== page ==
The targeting of children
Such public apologies by those deemed to have insulted Kadyrov are not a new phenomenon in Chechnya.
In 2016 Kadyrov addressed young people who criticised him online, saying his people were monitoring all websites and that offenders would ‘pay for every written word’. Chechen authorities have made clear that they do not distinguish between adult and child offenders, who may also be subjected to illegal detention, torture, and humiliation on an equal basis with adults.
In December 2017, a video appeared on social media in which a police officer beats 4 teenagers and scolds a girl, demanding they apologise. The reason given was that the children had insulted the ancestral village of Kadyrov's mother, Ilskhan-Yurt, in private messages online to each other.
As the video ends, the off-screen police officer can be heard saying: ‘You need to kill such critters’.
In July 2019 Grozny TV aired almost an hour-long story about a teenager who, sobbing, apologised for his behaviour. According to the channel, the boy wrote critical comments about the authorities on Instagram.
Sixteen-year-old Magomed Akhmatov was lectured and reprimanded by the mufti of the region, Salakh Mezhiyev himself. The mufti read aloud comments written by the teenager, in which Magomed called the authorities ‘infidels’ and asked the boy on what basis he had made such conclusions.
Mezhiev accused Akhmatov of becoming ‘a comrade of the enemies of Islam and a shaitan’ while TV Grozny labelled the teenager ‘the author of extremist materials who slandered the authorities.’.
In February 2021, two minors, Ismail Isaev and his brother Salekh Magamadov, were abducted from a safehouse in central Russia. The two, along with several other teenagers had previously been rounded up and forced to apologise for making posts critical of the authorities on Telegram.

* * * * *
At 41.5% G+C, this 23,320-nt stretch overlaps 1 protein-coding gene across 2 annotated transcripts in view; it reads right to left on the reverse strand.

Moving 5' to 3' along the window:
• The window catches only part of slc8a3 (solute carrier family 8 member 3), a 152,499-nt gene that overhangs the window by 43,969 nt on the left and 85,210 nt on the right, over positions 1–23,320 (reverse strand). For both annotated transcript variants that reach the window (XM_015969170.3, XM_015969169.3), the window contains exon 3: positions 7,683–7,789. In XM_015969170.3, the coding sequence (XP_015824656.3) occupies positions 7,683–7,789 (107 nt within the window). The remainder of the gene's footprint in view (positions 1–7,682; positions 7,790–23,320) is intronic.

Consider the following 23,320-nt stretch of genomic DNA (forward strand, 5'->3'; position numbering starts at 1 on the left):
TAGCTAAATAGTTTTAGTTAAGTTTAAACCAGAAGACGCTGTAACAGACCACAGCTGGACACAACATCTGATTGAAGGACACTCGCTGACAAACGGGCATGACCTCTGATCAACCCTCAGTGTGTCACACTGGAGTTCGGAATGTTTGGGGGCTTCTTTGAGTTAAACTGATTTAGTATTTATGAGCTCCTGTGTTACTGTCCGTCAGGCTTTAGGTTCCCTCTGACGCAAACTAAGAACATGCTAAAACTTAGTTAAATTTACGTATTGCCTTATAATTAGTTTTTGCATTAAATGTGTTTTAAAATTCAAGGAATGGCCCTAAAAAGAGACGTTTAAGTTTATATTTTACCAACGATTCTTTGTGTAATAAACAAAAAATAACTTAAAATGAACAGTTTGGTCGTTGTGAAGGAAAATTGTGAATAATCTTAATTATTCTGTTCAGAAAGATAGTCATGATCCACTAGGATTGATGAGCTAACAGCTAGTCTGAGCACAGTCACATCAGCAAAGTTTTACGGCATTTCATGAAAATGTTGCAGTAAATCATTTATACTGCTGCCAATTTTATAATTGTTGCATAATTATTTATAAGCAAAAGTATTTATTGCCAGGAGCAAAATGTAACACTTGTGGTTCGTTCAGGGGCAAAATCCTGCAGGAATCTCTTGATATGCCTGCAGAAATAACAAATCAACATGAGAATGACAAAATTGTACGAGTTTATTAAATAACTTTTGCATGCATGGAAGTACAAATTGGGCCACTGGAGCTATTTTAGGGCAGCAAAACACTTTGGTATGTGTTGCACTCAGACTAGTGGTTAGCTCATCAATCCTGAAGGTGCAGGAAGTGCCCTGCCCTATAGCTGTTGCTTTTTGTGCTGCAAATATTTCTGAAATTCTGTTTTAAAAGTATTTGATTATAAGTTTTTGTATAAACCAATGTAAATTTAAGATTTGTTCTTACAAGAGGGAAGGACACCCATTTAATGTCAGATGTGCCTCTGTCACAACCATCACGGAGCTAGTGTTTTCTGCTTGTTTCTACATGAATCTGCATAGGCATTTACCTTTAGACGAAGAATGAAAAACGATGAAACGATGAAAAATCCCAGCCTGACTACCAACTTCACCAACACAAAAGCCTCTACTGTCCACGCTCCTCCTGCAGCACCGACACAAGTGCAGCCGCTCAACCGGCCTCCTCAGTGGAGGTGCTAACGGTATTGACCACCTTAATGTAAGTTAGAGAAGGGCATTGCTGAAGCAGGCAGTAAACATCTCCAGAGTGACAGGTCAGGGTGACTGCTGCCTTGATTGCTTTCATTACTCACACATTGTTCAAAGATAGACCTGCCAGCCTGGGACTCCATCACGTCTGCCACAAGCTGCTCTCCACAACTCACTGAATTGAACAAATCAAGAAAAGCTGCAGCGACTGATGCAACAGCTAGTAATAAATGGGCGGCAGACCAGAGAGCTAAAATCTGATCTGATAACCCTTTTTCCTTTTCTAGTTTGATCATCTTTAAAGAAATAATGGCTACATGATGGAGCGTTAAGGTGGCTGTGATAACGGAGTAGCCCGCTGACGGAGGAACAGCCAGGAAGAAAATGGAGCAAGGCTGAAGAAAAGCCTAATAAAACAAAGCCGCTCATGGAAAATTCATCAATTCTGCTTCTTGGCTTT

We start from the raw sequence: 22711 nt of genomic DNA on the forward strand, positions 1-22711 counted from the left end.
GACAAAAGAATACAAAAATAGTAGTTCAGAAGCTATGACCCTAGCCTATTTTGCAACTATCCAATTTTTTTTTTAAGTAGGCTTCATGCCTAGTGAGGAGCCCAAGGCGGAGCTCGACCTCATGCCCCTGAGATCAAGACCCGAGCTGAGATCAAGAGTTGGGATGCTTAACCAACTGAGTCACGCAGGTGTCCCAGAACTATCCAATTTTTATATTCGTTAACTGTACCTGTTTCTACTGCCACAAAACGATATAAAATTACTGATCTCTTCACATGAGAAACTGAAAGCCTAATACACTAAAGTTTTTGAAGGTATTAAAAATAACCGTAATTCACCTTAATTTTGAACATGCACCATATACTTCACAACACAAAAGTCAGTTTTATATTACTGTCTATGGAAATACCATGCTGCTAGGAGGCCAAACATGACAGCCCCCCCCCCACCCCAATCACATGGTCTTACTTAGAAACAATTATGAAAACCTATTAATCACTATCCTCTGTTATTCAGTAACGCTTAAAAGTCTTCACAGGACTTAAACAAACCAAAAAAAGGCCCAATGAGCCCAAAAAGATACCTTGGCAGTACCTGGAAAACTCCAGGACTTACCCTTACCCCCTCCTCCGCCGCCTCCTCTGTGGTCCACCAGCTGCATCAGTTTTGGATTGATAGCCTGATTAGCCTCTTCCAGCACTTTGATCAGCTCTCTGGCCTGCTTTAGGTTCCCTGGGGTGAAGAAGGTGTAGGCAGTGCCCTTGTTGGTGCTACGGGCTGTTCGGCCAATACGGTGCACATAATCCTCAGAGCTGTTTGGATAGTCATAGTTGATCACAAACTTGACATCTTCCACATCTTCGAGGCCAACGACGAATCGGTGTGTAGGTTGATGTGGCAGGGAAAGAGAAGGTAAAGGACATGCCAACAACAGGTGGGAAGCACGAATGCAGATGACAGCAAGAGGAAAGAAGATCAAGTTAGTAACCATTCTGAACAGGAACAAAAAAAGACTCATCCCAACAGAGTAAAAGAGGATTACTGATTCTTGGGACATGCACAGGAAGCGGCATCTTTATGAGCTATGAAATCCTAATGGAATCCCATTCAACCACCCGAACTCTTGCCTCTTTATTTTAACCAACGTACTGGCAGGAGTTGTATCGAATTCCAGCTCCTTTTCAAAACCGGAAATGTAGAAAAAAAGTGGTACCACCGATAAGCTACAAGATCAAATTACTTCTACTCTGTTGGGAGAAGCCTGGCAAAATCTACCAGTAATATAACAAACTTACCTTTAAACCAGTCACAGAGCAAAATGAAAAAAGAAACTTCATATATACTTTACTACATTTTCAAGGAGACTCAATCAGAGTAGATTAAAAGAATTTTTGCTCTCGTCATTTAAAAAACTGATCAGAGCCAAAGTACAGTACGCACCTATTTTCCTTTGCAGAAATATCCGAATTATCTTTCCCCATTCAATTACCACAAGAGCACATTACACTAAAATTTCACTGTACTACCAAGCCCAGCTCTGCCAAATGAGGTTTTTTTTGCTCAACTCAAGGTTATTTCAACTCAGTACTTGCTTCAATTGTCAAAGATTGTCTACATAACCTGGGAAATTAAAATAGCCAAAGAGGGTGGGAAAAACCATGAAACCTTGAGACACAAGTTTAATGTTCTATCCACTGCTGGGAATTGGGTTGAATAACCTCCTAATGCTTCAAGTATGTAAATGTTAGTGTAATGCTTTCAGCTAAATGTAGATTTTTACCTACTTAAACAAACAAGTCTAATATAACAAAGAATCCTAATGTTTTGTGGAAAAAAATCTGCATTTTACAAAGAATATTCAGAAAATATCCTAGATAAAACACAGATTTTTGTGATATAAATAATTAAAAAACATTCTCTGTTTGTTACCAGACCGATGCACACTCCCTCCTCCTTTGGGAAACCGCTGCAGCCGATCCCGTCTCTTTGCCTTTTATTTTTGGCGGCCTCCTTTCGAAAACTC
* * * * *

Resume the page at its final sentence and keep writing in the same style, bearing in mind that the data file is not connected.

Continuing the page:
Magomadov and Isaev are currently on trial for ‘financing terrorism’, charges human rights activists consider to be fabricated.
‘Left with no choice’
‘Those who are persecuted by Kadyrov, including minors, are subjected to illegal persecution by the state’, a lawyer working on children’s rights in the North Caucasus who wished to remain anonymous told OC Media.
She said that Russian authorities including the Investigative Committee, Prosecutor’s Office and Human Children's Rights Commissioner should be monitoring and investigating such cases, but that they ‘do not react in any way to violations of human rights by Kadyrov and his people’.
She said that far from protecting children from abuse by state and security officials, such bodies ‘on the contrary supports the illegal persecution of people by representatives of the authorities in every possible way.’
The lawyer said that it was illegal for the media, or anyone else who is not a child's parent, to distribute videos or photographs of a minor without the consent of their parents. Videos in which children are abused and apologise for comments on social networks while crying are exactly that and should be prosecuted as criminal offences against minors, she said.
‘When someone apologises on camera’, she adds, ‘you need to understand that the person was left with no choice: either to apologise or be tortured, and possibly end up with a fabricated criminal case to their name’.